Schirmer v. Avalon Health Care Incorporated et al

Filing 75

ORDER granting Avalon's 61 Motion for Summary Judgment. FURTHER ORDERED directing the Clerk of Court to terminate this lawsuit and enter judgment accordingly. Signed by Judge G Murray Snow on 5/9/2017. (ATD)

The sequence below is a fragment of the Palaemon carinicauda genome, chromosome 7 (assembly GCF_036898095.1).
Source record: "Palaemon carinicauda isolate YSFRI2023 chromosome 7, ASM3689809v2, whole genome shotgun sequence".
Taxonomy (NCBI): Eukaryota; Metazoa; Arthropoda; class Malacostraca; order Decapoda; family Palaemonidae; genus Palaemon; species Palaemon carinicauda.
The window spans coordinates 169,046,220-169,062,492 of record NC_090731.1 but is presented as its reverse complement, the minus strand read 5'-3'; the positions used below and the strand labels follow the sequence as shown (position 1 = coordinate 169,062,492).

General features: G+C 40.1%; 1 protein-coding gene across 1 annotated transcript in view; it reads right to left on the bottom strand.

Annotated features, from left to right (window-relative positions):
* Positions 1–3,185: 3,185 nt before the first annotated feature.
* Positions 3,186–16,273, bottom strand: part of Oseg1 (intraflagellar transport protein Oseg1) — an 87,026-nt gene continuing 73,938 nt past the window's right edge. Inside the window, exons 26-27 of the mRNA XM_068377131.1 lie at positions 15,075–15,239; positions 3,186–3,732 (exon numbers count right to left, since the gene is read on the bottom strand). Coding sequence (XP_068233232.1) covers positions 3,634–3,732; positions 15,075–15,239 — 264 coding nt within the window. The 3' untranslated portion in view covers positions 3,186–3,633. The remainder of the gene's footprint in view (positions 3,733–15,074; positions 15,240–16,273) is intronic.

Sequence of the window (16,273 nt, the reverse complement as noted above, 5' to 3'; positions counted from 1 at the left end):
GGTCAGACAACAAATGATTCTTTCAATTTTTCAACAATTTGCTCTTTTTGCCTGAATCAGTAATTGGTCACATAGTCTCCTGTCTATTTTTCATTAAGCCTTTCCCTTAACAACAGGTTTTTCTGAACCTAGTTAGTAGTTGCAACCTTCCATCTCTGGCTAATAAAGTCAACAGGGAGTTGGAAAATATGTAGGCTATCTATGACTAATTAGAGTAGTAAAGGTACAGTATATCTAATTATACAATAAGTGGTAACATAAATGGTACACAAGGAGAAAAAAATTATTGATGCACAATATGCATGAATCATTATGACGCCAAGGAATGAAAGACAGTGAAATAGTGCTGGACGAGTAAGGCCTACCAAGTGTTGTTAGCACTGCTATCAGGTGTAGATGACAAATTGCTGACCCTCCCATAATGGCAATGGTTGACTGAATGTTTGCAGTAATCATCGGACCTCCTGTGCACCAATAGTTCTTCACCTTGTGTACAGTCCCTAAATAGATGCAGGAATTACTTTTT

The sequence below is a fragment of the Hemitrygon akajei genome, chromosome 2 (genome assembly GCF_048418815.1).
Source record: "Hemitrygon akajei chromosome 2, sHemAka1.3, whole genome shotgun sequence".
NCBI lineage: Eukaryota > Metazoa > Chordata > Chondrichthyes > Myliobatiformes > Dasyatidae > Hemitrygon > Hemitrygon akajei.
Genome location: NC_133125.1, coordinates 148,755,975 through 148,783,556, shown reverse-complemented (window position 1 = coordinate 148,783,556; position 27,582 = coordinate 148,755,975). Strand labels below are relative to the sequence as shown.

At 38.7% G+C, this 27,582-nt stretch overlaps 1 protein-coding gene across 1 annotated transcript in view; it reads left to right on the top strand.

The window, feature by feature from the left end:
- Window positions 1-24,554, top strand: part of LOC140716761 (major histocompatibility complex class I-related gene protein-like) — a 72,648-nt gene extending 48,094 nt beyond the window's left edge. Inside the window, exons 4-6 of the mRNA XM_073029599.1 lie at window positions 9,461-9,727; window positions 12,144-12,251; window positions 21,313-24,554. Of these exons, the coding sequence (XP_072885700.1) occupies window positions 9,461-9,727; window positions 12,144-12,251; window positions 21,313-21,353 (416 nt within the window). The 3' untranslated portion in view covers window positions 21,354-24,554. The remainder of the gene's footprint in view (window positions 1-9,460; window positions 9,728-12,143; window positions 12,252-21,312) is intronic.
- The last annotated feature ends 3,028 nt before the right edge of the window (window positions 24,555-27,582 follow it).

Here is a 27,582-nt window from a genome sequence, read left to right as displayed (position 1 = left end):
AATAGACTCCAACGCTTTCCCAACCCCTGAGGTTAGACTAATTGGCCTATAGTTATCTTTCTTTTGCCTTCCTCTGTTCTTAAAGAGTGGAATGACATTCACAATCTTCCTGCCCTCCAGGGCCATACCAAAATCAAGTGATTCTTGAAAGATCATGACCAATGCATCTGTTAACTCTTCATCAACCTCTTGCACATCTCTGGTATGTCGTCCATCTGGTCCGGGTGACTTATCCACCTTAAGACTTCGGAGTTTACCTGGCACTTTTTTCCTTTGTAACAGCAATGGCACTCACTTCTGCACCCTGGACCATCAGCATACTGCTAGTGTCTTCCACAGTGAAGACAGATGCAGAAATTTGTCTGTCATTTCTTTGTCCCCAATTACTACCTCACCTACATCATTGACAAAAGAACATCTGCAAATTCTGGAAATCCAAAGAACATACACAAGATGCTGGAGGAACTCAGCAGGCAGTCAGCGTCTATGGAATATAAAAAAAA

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1 WO 2 3 4 5 6 7 8 IN THE UNITED STATES DISTRICT COURT 9 FOR THE DISTRICT OF ARIZONA 10 11 Helen Schirmer, No. CV-15-01550-PHX-GMS Plaintiff, 12 ORDER 13 v. 14 Avalon Health Care Incorporated, et al., 15 Defendants. 16 17 Pending before the Court is Defendant Avalon Health Care Incorporated’s 18 (“Avalon”) Motion for Summary Judgment. (Doc. 61.) For the following reasons, the 19 Court grants the motion. BACKGROUND 20 21 Plaintiff Helen Schirmer (“Mrs. Schirmer”) is the widow of Carl Schirmer, who 22 suffered a hip fracture after falling at his nursing home facility, Avalon Care Center– 23 Shadow Mountain (“Shadow Mountain”). (Doc. 64 at 3; Doc. 72 at 2.) As a result of his 24 fall, Mr. Schirmer was admitted to Scottsdale Health Care Shea Hospital to undergo 25 surgery on his hip. (Doc. 72 at 3; Doc. 64 at 3.) Mr. Schirmer passed away soon after his 26 hip surgery. (Doc. 72 at 3; Doc. 62 at 4.) Ms. Schirmer alleges that his fall and 27 subsequent death is the result of Avalon’s “negligence, carelessness, and breach of duty.” 28 (Doc. 1, Ex. A at 5.) 1 Avalon “owns a company that is the great-grandparent company” of Shadow 2 Mountain.1 (Doc. 62 at 2, Ex. A at 2.) Mrs. Schirmer alleges that while Shadow 3 Mountain was the entity that provided the care to Mr. Schirmer, Shadow Mountain was 4 effectively controlled by a separate “corporate” entity that made hiring, salary, equipment 5 and other budget decisions. Schirmer fails to identify this “corporate” entity in any of the 6 motion papers, and none of her witnesses actually testify that Avalon is the corporate 7 entity to which they answered. (Doc. 64.) Avalon asserts that there is no evidence to 8 suggest that it is the corporate entity making these decisions on behalf of Shadow 9 Mountain. (Doc. 61 at 2.) However, it acknowledges that it provides some medical 10 forms to various Avalon facilities, including Shadow Mountain. (Doc. 72 at 3; Doc. 64 at 11 4.) Avalon filed this motion for summary judgment to assert that Mrs. Schirmer’s case 12 against it should be dismissed because 1) Avalon did not provide any care to Mr. 13 Schirmer and 2) Mrs. Schirmer failed to provide any evidence to support her alter ego 14 theory of liability. (Doc. 61.) Alternatively, Avalon asserts that wrongful death and 15 negligence claims (counts one, two and four) must be dismissed under Arizona law 16 because Plaintiff failed to provide an expert opinion sufficient to meet the requirements 17 of A.R.S. § 12-563. (Doc. 61.) 18 19 20 21 22 DISCUSSION I. Legal Standard Summary judgment is appropriate if the evidence, viewed in the light most favorable to the nonmoving party, demonstrates “that there is no genuine dispute as to any material fact and the movant is entitled to judgment as a matter of law.” Fed. R. Civ. P. 56(a).2 Substantive law determines which facts are material and “[o]nly disputes over 23 24 25 26 27 28 1 Plaintiff objects to this without any justification beyond the claim that it is “not supported by the record.” (Doc. 64 at 2.) However, Avalon presented a signed declaration from the vice president of Avalon, Mr. John Teague, testifying that Avalon “owns a company that is the great-grandparent of Shadow Mountain.” (Doc. 62, Ex. A at 2.) Therefore, the Court accepts Mr. Teague’s claim as undisputed. See Fed. R. Civ. P. 56(c) (outlining the proper procedures for asserting that a fact cannot be or is genuinely disputed). 2 The Court has jurisdiction over this case pursuant 28 U.S.C. § 1332, which provides that “[t]he district courts shall have original jurisdiction of all civil actions -2- 1 facts that might affect the outcome of the suit under the governing law will properly 2 preclude the entry of summary judgment.” Anderson v. Liberty Lobby, Inc., 477 U.S. 3 242, 248 (1986). “A fact issue is genuine ‘if the evidence is such that a reasonable jury 4 could return a verdict for the nonmoving party.’” Villiarimo v. Aloha Island Air, Inc., 5 281 F.3d 1054, 1061 (9th Cir. 2002) (quoting Anderson, 477 U.S. at 248). Thus, the 6 nonmoving party must show that the genuine factual issues “‘can be resolved only by a 7 finder of fact because they may reasonably be resolved in favor of either party.’” Cal. 8 Architectural Bldg. Prods., Inc. v. Franciscan Ceramics, Inc., 818 F.2d 1466, 1468 (9th 9 Cir. 1987) (quoting Anderson, 477 U.S. at 250). 10 Although “[t]he evidence of [the non-moving party] is to be believed, and all 11 justifiable inferences are to be drawn in [its] favor,” the non-moving party “must do more 12 than simply show that there is some metaphysical doubt as to the material 13 facts.” Matsushita Elec. Indus. Co. v. Zenith Radio Corp., 475 U.S. 574, 587 (1986). 14 The nonmoving party cannot avoid summary judgment by relying solely on conclusory 15 allegations unsupported by facts. See Taylor v. List, 880 F.2d 1040, 1045 (9th Cir. 1989). 16 “A party asserting that a fact cannot be or is genuinely disputed must support the 17 assertion by: (A) citing to particular parts of materials in the record . . . or other materials; 18 or (B) showing that the materials cited do not establish the absence or presence of a 19 genuine dispute, or that an adverse party cannot produce admissible evidence to support 20 the fact.” Fed. R. Civ. P. 56(c). “A trial court can only consider admissible evidence in 21 ruling on a motion for summary judgment,” and evidence must be authenticated before it 22 can be considered. Orr v. Bank of Am., 285 F.3d 764, 773–74 (9th Cir. 2002). 23 /// 24 /// 25 /// 26 27 28 where the matter in controversy exceeds the sum or value of $75,000, exclusive of interest and costs, and is between . . . citizens of different States.” 28 U.S.C. § 1332(a)(1). Avalon admits that it is a Utah Corporation although it denies that it is authorized to do business in Maricopa, County. -3- 1 2 II. Analysis Mrs. Schirmer alleges that Avalon’s actions amount to malpractice as well as a 3 violation of Arizona’s Adult Protective Services Act (“APSA”).3 Because Mrs. Schirmer 4 cannot establish that Avalon provided care to Mr. Schirmer, and has failed to establish 5 liability based on alter ego under Arizona law, her claims are dismissed. A. APSA and the Definition of Care 6 7 8 9 10 11 12 13 14 15 16 17 18 19 20 21 22 APSA provides a cause of action for “vulnerable adult[s] whose life or health is being or has been endangered or injured by neglect, abuse or exploitation” to obtain damages against “any person or enterprise that has been employed to provide care, that has assumed a legal duty to provide care or that has been appointed by a court to provide care to such vulnerable adult for having caused or permitted such conduct.” A.R.S. § 46455(B). Therefore, to obtain relief, the plaintiff must demonstrate that the defendant was providing care to Plaintiff’s decedent. Id. APSA itself does not define the term “care,” but Arizona courts have ruled that the term should be interpreted according to its ordinary meaning. See In re Estate of Wyatt, 235 Ariz. 138, 140, 329 P.3d 1040, 1042 (2014) (“We disagree that ‘provide care’ is ambiguous. Although APSA does not define the term, we construe it according to its common meaning.”). “‘Care’ is ordinarily understood to mean ‘CHARGE, SUPERVISION, MANAGEMENT: responsibility for or attention to safety and well-being.’” Id. at 140 (quoting Webster’s New Int’l Dictionary 338 (3d ed. 1976)). In Corbett v. ManorCare of Am., Inc., 213 Ariz. 618, 146 P.3d 1027 (Ct. App. 2006), the Court of Appeals of Arizona addressed whether employees of a parent 23 24 25 26 27 28 3 Where diversity jurisdiction exists, the substantive law of the state in which the district court sits will determine which state’s law applies. Because this action is an Arizona state law claim that was brought in this Court based on diversity jurisdiction, Plaintiff’s state law tort claims are governed by Arizona law. See, e.g., Guaranty Trust Co. of N.Y. v. York, 326 U.S. 99, 107–08 (1945). However, the procedural aspects of the claims, including summary judgment and pleading standards, will be governed by the Federal Rules of Civil Procedure. See Vess v. Ciba-Geigy Corp. USA, 317 F.3d 1097, 1102 (9th Cir. 2003) (“The Federal Rules of Civil Procedure apply irrespective of the source of subject matter jurisdiction, and irrespective of whether the substantive law at issue is state or federal.”) -4- 1 corporation that had no personal interaction with the patient at issue could be sued under 2 APSA. Id. It ruled that the trial court did not err in granting summary judgment on behalf 3 of the employees of the parent corporation that had no interaction with the patient, 4 because they “were not even in the State of Arizona at the time of [the plaintiff’s] stay at 5 the facility,” “were not employed by any of the subsidiaries,” “never met, spoke to, or 6 had any personal contact with Ms. Loucks,” and “they had no personal knowledge” of the 7 plaintiff “her condition, her care, or her treatment while she was a patient at the facility.” 8 Id. at 639 (internal quotations and citations omitted). By contrast, employees of the 9 subsidiary that worked on property while the plaintiff was admitted there and were aware 10 of her presence could be held liable under APSA. Id. 11 Throughout this case, Avalon has denied that it provided any care to the Plaintiff. 12 It has acknowledged that it is a corporate parent, apparently many times removed, of the 13 entity that did provide such care. But, as Corbett demonstrates, such a relationship is 14 insufficient to give rise to liability in the corporate parent for violation of the APSA. 15 Plaintiff has failed to establish that Avalon actually provided the care at issue here as 16 opposed to one of Avalon’s subsidiaries. Nothing in the record suggests that Avalon had 17 any reason to be aware of Mr. Schirmer’s presence at Shadow Mountain. Furthermore, 18 there is no evidence indicating that Avalon or its staff had any personal knowledge of Mr. 19 Schirmer, his condition, or his care. (Doc. 62 at 2, Ex. A at 2.) These responsibilities fell 20 to Shadow Mountain. (Id.) Therefore, as in Corbett, summary judgment is properly 21 entered for Avalon as to the APSA claim. Corbett, 213 Ariz. at 639. 22 B. 23 Mrs. Schirmer also attempts to hold Avalon liable for Shadow Mountain’s general 24 treatment of Mr. Schirmer for both negligence and APSA violations, under an alter ego 25 theory of liability. Generally, a corporation will not be liable for the actions of its 26 subsidiary. Keg Rests. Ariz., Inc. v. Jones, 240 Ariz. 64, 73, 375 P.3d 1173, 1182 (Ct. 27 App. 2016), review denied (Jan. 10, 2017) (“A corporation will be treated as a separate 28 entity unless sufficient reason appears to disregard the corporate form.”). However, Alter Ego Liability -5- 1 “when a subsidiary corporation is merely the parent corporation’s alter ego and when 2 observing the corporate form would work an injustice, a court may properly ‘pierce the 3 corporate veil’ and hold the parent corporation liable for the acts of its subsidiary.” Id. 4 To allege alter ego liability under Arizona law, the plaintiff must establish that “unity of 5 control exists and that observance of the corporate form would sanction a fraud or 6 promote injustice.” Id. 7 “Unity of control exists when the parent corporation exercises ‘substantially total 8 control over the management and activities of the subsidiary.’ ” Id. (quoting Taeger v. 9 Catholic Family & Cmty. Servs, 196 Ariz. 285, 297, 995 P.2d 721, 733 (Ct. App. 1999)). 10 A variety of factors are considered when determining whether unity of control exists, 11 including whether the two entities share “common officers or directors,” if the parent 12 finances the subsidiary, “the parent’s payment of the subsidiary’s salaries and other 13 expenses, the subsidiary’s failure to maintain formalities of separate corporate existence, 14 the similarity of the parent’s and the subsidiary’s logos, and the opposing parties’ lack of 15 knowledge of the subsidiary’s separate corporate existence.” Id. 16 “A fraud or injustice arises if observance of the corporate form would confuse the 17 opposing parties and frustrate their efforts to protect their rights, while allowing the party 18 responsible to evade liability.” Id. at 75. Intentional undercapitalization of a subsidiary 19 corporation “is an important factor in determining whether the doctrine of alter ego 20 should be applied,” although it is “not an absolute ground for disregarding a corporate 21 entity.” Ize Nantan Bagowa, Ltd. v. Scalia, 118 Ariz. 439, 443, 577 P.2d 725, 729 (Ct. 22 App. 1978). The key inquiry is whether the “financial setup of the corporation is only a 23 sham.” Id. 24 Mrs. Schirmer has not established an issue of fact as to whether Avalon is Shadow 25 Mountain’s alter ego. The evidence in the record reflects that Avalon owns the corporate 26 great grandparent of Shadow Mountain. (Doc. 62, Ex. A at 2.) Although Mrs. Schirmer 27 points to deposition testimony that indicates that an unidentified “corporate” entity 28 controlled Shadow Mountain’s salary and budget decisions, there is no evidence that -6- 1 establishes that Avalon is that corporation. (Doc. 64, Ex. 5.) Shadow Mountain’s staff 2 members are not employees of Avalon, and Avalon did not provide any staff to supervise 3 Shadow Mountain’s activities. (Doc. 62, Ex. A.) Although Avalon did share some forms 4 with Shadow Mountain, this fact, standing alone, is insufficient to rise to the level of 5 creating a genuine issue of material fact for the jury. 6 Furthermore, the record is devoid of any evidence that a fraud or injustice would 7 arise by observing the corporate form in this case. Although Shadow Mountain did use 8 some forms provided by Avalon during its treatment of Mr. Schirmer, the admission 9 agreement specifically notes that all care provided to Mr. Schirmer would be provided by 10 Shadow Mountain. (Doc. 64, Ex. 10 at 1.) Furthermore, there is no indication that the 11 “financial setup of the corporation is only a sham.” Ize Nantan Bagowa, Ltd., 118 Ariz. at 12 443. Mrs. Schirmer failed to present any evidence to support a finding of liability under 13 an alter ego theory, and thus summary judgment is properly granted for Avalon 14 C. 15 Arizona law provides that “[a] medical malpractice action shall not be brought 16 against a licensed health care provider except upon the grounds set forth in § 12-561.” 17 A.R.S. § 12-562. Section 12-561 defines a medical malpractice action as 18 The Malpractice Claims 25 an action for injury or death against a licensed health care provider based upon such provider’s alleged negligence, misconduct, errors or omissions, or breach of contract in the rendering of health care, medical services, nursing services or other health-related services or for the rendering of such health care, medical services, nursing services or other healthrelated services, without express or implied consent including an action based upon the alleged negligence, misconduct, errors or omissions or breach of contract in collecting, processing or distributing whole human blood, blood components, plasma, blood fractions or blood derivatives. 26 A.R.S. § 12-561(2). Given this definition, Ms. Schirmer’s claims in Counts One, Two 19 20 21 22 23 24 27 and Four are medical malpractice claims. 28 /// -7- 1 To assert a medical malpractice action, a plaintiff must establish that 1) “[t]he 2 health care provider failed to exercise that degree of care, skill and learning expected of a 3 reasonable, prudent health care provider in the profession or class to which he belongs 4 within the state acting in the same or similar circumstances” and 2) “[s]uch failure was a 5 proximate cause of the injury.” A.R.S. § 12-563. 6 generally requires expert testimony. See Rasor v. Nw. Hosp., LLC, 239 Ariz. 546, 549, 7 373 P.3d 563, 566 (Ct. App. 2016) (“Expert medical testimony is also generally required 8 to establish proximate cause unless a causal relationship is readily apparent to the trier of 9 fact.”). Demonstrating proximate cause 10 Under Arizona law, if a plaintiff submits a claim against a health care 11 professional, the plaintiff must “certify in a written statement that is filed and served with 12 the claim or the designation of nonparty at fault whether or not expert opinion testimony 13 is necessary to prove the health care professional's standard of care or liability for the 14 claim.” A.R.S. § 12-2603(A). If such a certification is necessary, then “the claimant 15 shall serve a preliminary expert opinion affidavit with the initial disclosures that are 16 required by rule 26.1, Arizona rules of civil procedure.” A.R.S. § 12-2603(B). The 17 affidavit must contain: 1. The expert’s qualifications to express an opinion on the health care professional’s standard of care or liability for the claim. 18 19 20 2. The factual basis for each claim against a health care professional. 21 3. The health care professional's acts, errors or omissions that the expert considers to be a violation of the applicable standard of care resulting in liability. 22 23 4. The manner in which the health care professional’s acts, errors or omissions caused or contributed to the damages or other relief sought by the claimant. 24 25 26 Id. 27 Therefore, a plaintiff’s preliminary expert opinion affidavit needs to establish that 28 the medical provider’s breach in its duty of care proximately caused her injury. See -8- 1 Gorney v. Meaney, 214 Ariz. 226, 231–32, 150 P.3d 799, 804–05 (Ct. App. 2007) 2 (“Thus, Gorney’s expert opinion affidavit should have stated that the surgery proximately 3 caused an injury to Gorney, e.g., the ‘worsen[ed]’ condition in Gorney’s knee. Because it 4 did not, the trial court properly found the requirements of § 12–2603(B)(4) were not 5 met.”). Failure to comply with the preliminary expert opinion requirement can result in a 6 dismissal of a plaintiff’s case at the summary judgment phase. See id. (affirming 7 summary judgment for the defendant based on the plaintiff’s failure to comply with 8 A.R.S. §12-2603(B)). 9 Mrs. Schirmer failed to comply with §12-2603(B), and thus her claims are 10 dismissed. Dr. Roraback-Carson is the only physician that submitted a preliminary 11 expert opinion affidavit in this case, and it did not comply with the statute because it 12 failed to include that Avalon’s breach in its duty of care proximately caused Mr. 13 Schirmer’s death.4 Dr. Roraback-Carson’s declaration reported that “[a] hip fracture in 14 this setting of a man with multiple underlying medical conditions is associated with high 15 morbidity and mortality,” but it did not explain how Avalon’s negligence was the 16 proximate cause of Mr. Schirmer’s death.5 (Doc. 62-1 at 7.) Therefore, Mrs. Schirmer 17 has failed to establish a prima facie case for Counts One, Two, & Four, and these claims 18 are dismissed. 19 20 21 22 23 24 25 26 4 The case management order required Mrs. Schirmer to “provide full and complete expert disclosures” by April 29, 2016. (Doc. 15 at 2.) The only expert that was submitted by this deadline was Dr. Roraback-Carson, and thus she is the only expert witness that this Court will consider on summary judgment. See Orr v. Bank of Am., 285 F.3d at 773–74 (“A trial court can only consider admissible evidence in ruling on a motion for summary judgment.”). Dr. Kevin Horn did not submit any report or affidavit until December 2, 2016. (Doc. 64-2 at 51.) This is far beyond the deadline imposed by the Court for expert disclosures, and months beyond the deadline to complete all expert depositions, which was on September 23, 2016. (Doc. 15 at 3.) Therefore, his report will not be considered. Likewise, the certificate of death does not satisfy the statutory definition of a preliminary expert opinion affidavit, and therefore it cannot salvage Mrs. Schirmer’s claims either. A.R.S. § 12-2603(B). 5 27 28 Dr. Roraback-Carson’s deposition transcript also reflects that Mr. Schirmer’s death was caused by “aortic dissection.” (Doc. 62-1 at 10.) Therefore, in the absence of an explanation as to how the Defendants were responsible for the aortic dissection, the plaintiff does not establish a prima facie case for her claims even without the statutory requirement. -9- 1 CONCLUSION 2 Mrs. Schirmer failed to present any genuine factual issues that could be “resolved 3 only by a finder of fact because they may reasonably be resolved in favor of either 4 party.’” Cal. Architectural Bldg. Prods., Inc., 818 F.2d at 1468. Even when the evidence 5 is viewed in the light most favorable to Mrs. Schirmer, her claims remain unsupported by 6 the undisputed facts of the record, and therefore Avalon is entitled to summary judgment. 7 IT IS THEREFORE ORDERED that Avalon’s Motion for Summary Judgment, 8 9 (Doc. 61), is GRANTED. IT IS FURTHER ORDERED directing the Clerk of Court to terminate this 10 lawsuit and enter judgment accordingly. 11 Dated this 9th day of May, 2017. 12 13 14 Honorable G. Murray Snow United States District Judge 15 16 17 18 19 20 21 22 23 24 25 26 27 28 - 10 -